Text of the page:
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Opioid Maintenance Therapy Linked to Lower Hepatitis C Rates for People Who Inject Drugs

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Young drug injectors who undergo opioid agonist maintenance therapy using buprenorphine or methadone have a lower likelihood of becoming infected with hepatitis C virus (HCV) than those who continue injecting or use other types of substance use treatment, according to a study published in the October 27 edition of JAMA Internal Medicine.

HCV is readily transmitted through contact with blood, as can occur when people share needles, syringes, and other equipment for injecting drugs. As such, people who inject drugs have a high hepatitis C prevalence rate, with some recent studies showing a recent increase among young injectors.

Judith Tsui from Boston University School of Medicine and colleagues evaluated whether opioid agonist therapy is associated with a lower risk of HCV infection among young drug injectors.

Opioid agonists are agents such as buprenorphine or methadone that target the same brain receptors as opiates like heroin or prescription painkillers such as oxycodone. Agonists prevent opiate withdrawal symptoms but are longer lasting and typically do not produce a "high" when used at low doses for maintenance therapy.

Prior studies have found that opioid substitution therapy is associated with reduced HCV incidence among injection drug users overall, but little is known about younger drug users -- a group that is of particular interest because people tend to become infected with HCV soon after they start injecting.

The researchers conducted an observational cohort study between January 2000 and August 2013. The analysis included 552 injection drug users under age 30 (median age 23 years) in San Francisco who were negative for HCV antibodies or HCV RNA at study entry. Two-thirds were men, 73% were white, and 70% said they were homeless. The most commonly used drug was heroin, reported by nearly 60%. The median duration of drug use was 3.6 years and 33% said they were daily users.

The study compared people who underwent substance use treatment within the past 3 months including detoxification or maintenance therapy using buprenorphine or methadone, or non-opioid agonist forms of treatment, or no treatment. Most participants (82%) reported no treatment in the prior year, while 4% reported opioid agonist maintenance therapy and the remainder used other forms of treatment.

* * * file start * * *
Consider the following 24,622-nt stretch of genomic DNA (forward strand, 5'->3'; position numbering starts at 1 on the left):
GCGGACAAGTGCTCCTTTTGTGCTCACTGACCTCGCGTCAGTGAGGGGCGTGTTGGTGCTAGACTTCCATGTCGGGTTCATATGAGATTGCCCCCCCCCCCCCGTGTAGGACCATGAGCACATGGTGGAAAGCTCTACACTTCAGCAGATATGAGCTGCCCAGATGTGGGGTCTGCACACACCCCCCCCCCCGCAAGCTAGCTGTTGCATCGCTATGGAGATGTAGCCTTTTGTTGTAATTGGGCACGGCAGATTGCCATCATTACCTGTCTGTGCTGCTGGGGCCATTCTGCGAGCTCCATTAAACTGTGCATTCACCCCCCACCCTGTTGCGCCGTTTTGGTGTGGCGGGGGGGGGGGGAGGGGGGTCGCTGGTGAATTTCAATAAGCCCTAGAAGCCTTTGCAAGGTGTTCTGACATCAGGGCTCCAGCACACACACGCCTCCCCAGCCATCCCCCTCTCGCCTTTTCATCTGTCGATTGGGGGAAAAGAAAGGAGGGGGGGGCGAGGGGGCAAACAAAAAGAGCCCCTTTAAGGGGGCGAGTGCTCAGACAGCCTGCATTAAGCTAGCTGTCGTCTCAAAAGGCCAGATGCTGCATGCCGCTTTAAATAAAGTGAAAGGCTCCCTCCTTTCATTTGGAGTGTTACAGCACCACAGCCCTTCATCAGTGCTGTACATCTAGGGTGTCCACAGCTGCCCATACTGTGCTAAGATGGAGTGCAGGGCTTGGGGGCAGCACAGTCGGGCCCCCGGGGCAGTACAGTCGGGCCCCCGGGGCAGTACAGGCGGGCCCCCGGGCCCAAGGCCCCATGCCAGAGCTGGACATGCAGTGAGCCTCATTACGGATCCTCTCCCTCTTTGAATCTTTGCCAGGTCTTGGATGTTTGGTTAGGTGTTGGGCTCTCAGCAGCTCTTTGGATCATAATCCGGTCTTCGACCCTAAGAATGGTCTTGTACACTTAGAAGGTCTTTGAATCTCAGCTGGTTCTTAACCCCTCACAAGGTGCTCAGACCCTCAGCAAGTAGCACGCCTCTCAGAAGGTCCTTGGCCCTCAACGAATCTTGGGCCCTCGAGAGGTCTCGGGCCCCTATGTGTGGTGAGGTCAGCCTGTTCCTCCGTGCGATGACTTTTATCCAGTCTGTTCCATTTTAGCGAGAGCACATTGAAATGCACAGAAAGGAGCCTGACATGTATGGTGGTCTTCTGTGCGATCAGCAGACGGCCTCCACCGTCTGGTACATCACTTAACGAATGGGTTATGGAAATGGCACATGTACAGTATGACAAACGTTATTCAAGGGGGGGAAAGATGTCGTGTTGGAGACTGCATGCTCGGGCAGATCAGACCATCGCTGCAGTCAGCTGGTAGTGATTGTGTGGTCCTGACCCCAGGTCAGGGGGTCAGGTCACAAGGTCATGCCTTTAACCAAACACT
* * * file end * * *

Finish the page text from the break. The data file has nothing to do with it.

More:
Results

  • A total of 171 new HCV infections occurred during an observation period of 680 person-years, for an overall incidence rate of 25.1 per 100 person-years.
  • Participants who reported recent opioid agonist therapy maintenance had a significantly lower rate of HCV infection (rate ratio 0.31; p=0.001).
  • There was no significant risk reduction, however, for participants who reported non-opioid agonist forms of treatment (rate ratio 0.63; p=0.09) or opioid agonist detoxification without maintenance (rate ratio 1.45; p=0.23).
  • After adjusting for other factors, opioid agonist maintenance therapy was associated with about a 60% lower relative risk for HCV infection over time (adjusted hazard ratio 0.39; p=0.02).

"Maintenance treatment with methadone or buprenorphine for opioid use disorders may be an important strategy to prevent the spread of HCV infection among young injection drug users," the study authors concluded.

"Young injection drug users are a major driving force in the epidemic of HCV infection in the United States and Canada and therefore are an important target for prevention," they elaborated. "Our results suggest that treatment for opioid use disorders with maintenance opioid agonist therapy can reduce transmission of HCV in young adult injection drug users and should be offered as an important component of comprehensive strategies for prevention of primary HCV infection."

10/28/14

Reference

JI Tsui, JL Evans, PJ Lum, et al. Association of Opioid Agonist Therapy With Lower Incidence of Hepatitis C Virus Infection in Young Adult Injection Drug Users. JAMA Internal Medicine. October 27, 2014 (Epub ahead of print).

Other Source

JAMA. Maintenance Opioid Agonist Therapy for Injection-Drug Users Associated with Lower Incidence of Hepatitis C. Media advisory. October 27, 2014.